YORKTOWN, Va. -- The history of NASCAR cannot fully be told without a strong influence of drivers and owners from the Old Dominion.
Names like Ray Hendrick, Wendell Scott, Ricky Rudd, Denny Hamlin and Diane Teel have all made significant contributions throughout the history of the sport from right here in Virginia.
Did that last name throw you off a bit? Most fans may not know about Diane Teel and what she accomplished. But someday, they may be much more aware of her granddaughter.
A shiny, black Camaro sits in the driveway of a home in Yorktown, largely unused. It belongs to 16 year old Macy Causey who can now legally drive it on her own.
Ironically, she's been driving a different car for much longer, and at much greater speeds.
Last year, the Yorktown teen was named the Late Model racing rookie of the year for the entire state of Virginia, and this past season, posted several top ten finishes at tracks like Dominion Raceway and South Boston.
Her most impressive feat may have come at Martinsville Speedway where she became the first female to ever qualify for a Late Model race, the same track where her grandmother, Diane Teel, became the first female in 1981 to run in what is now the Xfinity Series.
How many fathers out there would be so willing to let their little girls even consider such a dangerous and competitive sport?
"If she wasn't so mature at what she does, then I might be a lot more apprehensive," her father Rette said.
Macy caught the racing bug from not only her grandmother, but from Rette who was an accomplished Legends driver in Virginia. From a very early age, all Macy has known has been life at the track.
"I remember at Old Dominion Raceway, sitting in the back of the pace car, waving to him when he was in front," Macy said. "I was like, I want to race so bad."
Even at a young age, Macy has already accomplished quite a bit. Their garage is littered with trophies from various races and tracks, covering several different levels and divisions, each representing a small step forward in her career.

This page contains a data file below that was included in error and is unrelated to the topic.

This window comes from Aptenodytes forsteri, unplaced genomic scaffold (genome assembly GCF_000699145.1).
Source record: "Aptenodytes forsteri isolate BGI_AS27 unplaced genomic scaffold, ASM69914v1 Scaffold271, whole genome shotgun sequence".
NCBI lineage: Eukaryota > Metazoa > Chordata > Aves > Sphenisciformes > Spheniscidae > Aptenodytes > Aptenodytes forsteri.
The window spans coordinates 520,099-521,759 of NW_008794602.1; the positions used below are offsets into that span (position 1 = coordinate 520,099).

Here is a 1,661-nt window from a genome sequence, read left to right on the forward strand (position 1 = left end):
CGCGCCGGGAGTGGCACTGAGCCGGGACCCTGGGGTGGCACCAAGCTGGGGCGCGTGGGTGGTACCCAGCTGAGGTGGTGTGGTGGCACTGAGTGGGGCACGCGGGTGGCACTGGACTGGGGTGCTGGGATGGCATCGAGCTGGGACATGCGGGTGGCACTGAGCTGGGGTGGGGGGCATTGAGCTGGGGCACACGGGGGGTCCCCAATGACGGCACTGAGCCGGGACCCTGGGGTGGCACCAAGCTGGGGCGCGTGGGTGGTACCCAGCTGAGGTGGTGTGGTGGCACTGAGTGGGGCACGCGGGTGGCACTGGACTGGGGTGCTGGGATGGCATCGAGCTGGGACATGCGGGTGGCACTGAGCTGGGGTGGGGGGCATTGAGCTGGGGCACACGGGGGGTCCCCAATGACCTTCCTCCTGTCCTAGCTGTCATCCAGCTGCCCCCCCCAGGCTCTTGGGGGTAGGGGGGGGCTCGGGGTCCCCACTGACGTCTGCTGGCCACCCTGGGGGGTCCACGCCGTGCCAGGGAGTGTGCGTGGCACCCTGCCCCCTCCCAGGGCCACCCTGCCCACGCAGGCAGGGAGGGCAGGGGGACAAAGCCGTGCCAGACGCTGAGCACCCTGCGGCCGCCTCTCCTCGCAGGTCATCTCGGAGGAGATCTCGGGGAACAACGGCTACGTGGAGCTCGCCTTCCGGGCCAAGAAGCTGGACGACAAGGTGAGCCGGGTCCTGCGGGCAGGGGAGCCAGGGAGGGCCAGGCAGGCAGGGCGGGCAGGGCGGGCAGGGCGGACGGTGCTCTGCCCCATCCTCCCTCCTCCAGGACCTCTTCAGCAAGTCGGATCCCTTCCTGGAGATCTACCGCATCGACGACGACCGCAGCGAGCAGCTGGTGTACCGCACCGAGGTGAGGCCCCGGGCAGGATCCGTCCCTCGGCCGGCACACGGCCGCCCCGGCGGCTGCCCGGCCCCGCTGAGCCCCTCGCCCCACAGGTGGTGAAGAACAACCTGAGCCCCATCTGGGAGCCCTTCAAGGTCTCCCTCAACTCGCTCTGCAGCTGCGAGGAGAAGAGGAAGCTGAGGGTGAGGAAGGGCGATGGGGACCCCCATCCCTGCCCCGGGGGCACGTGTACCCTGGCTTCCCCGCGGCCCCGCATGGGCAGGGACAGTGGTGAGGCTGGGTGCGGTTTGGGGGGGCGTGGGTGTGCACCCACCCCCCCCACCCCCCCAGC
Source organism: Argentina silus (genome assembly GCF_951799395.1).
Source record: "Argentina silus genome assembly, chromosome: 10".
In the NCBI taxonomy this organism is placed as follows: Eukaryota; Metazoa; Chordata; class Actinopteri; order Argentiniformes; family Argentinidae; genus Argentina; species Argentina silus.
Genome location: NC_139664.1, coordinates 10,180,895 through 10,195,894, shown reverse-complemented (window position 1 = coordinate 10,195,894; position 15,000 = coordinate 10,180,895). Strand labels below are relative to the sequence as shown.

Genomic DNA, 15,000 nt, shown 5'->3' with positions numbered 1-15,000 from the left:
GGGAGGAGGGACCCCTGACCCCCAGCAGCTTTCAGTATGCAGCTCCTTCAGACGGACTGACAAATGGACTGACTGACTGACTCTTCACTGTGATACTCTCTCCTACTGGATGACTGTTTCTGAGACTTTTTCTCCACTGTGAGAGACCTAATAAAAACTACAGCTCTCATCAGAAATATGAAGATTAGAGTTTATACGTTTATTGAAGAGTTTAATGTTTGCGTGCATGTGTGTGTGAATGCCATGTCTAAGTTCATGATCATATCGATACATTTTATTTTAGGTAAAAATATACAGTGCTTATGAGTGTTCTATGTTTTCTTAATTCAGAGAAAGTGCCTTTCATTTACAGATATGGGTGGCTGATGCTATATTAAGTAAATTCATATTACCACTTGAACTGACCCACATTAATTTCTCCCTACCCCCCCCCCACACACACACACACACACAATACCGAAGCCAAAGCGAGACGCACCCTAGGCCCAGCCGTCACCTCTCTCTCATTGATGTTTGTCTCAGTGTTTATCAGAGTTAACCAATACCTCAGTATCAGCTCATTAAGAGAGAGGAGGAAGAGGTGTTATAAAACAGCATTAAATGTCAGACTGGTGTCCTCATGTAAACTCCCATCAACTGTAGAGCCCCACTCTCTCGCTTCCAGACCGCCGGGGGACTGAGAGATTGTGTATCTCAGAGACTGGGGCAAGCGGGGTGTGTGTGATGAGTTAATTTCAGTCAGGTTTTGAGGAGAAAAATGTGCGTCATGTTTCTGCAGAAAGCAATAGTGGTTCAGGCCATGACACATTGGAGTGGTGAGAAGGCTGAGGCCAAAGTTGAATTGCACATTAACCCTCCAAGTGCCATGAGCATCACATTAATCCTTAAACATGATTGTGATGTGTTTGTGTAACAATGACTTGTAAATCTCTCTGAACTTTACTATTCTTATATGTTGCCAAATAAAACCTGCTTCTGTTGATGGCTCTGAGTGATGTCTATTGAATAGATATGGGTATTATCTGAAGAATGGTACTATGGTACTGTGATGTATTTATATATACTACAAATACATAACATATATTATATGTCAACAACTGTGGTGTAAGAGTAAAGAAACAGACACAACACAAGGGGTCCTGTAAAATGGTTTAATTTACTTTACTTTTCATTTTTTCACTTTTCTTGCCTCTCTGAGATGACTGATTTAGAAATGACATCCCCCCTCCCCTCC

What you can't see in a garage full of trophies is the respect Macy has earned from her fellow drivers, all of them older, and almost always, all of them male.
Her reputation, built partly on features in the New York Times and Sports Illustrated, is now starting to precede her, and she can hear the whispers when she arrives at the track.
"I've heard so much about her" Macy said. "What's about to happen? Am I going to get beat by a girl?"
"Here's this young, 14-year-old" Rette added. "Not only a 14-year-old, but a 14-year-old girl out here racing with grown men that have thousands of laps. They'll [eventually] come up and say, she gets it. She'll go places."
None of this comes without sacrifice. Macy is now home schooled to devote more time for racing. And her father put aside his career once he saw his daughter's potential.
They make these decisions based on Macy's progress and development, which includes becoming more comfortable with and knowledgeable about what she's driving. It all clicked one weekend this summer at Dominion Raceway just north of Richmond.
"Every time that we've gone against what she's told us, the car has been slower," Rette remembered. "We made a conscious decision that everything she tells us for this weekend, we're going off what she says, not what the data tells us. That was the best race she's ever run in her life."
"It's great to be so young and to have that knowledge and to be a successful female driver and how far I've already come," Macy added. "It's a lot to handle, but I'm proud of it."
The spotlight also comes with a microscope of intensity which, for some, might magnify any mistake because of her age and her gender. Macy is hoping that her success will not only break barriers, but change perceptions throughout the sport.
"Maybe I can be the one that makes them realize, maybe we shouldn't have a microscope focused on this girl and everything she does," Macy said. "I don't really want to go down anyone else's path. I want to go down my own."
Earlier this year, Macy took part in NASCAR's Drive For Diversity combine in Florida. The program aims to help introduce the sport to women and minorities and seek out potential drivers and crew members.
This was the second straight year Macy has taken part. If she has shown them enough, she could be picked for opportunities in either the Camping World Truck or Xfinity Series next year. She hopes to hear back from NASCAR sometime in December.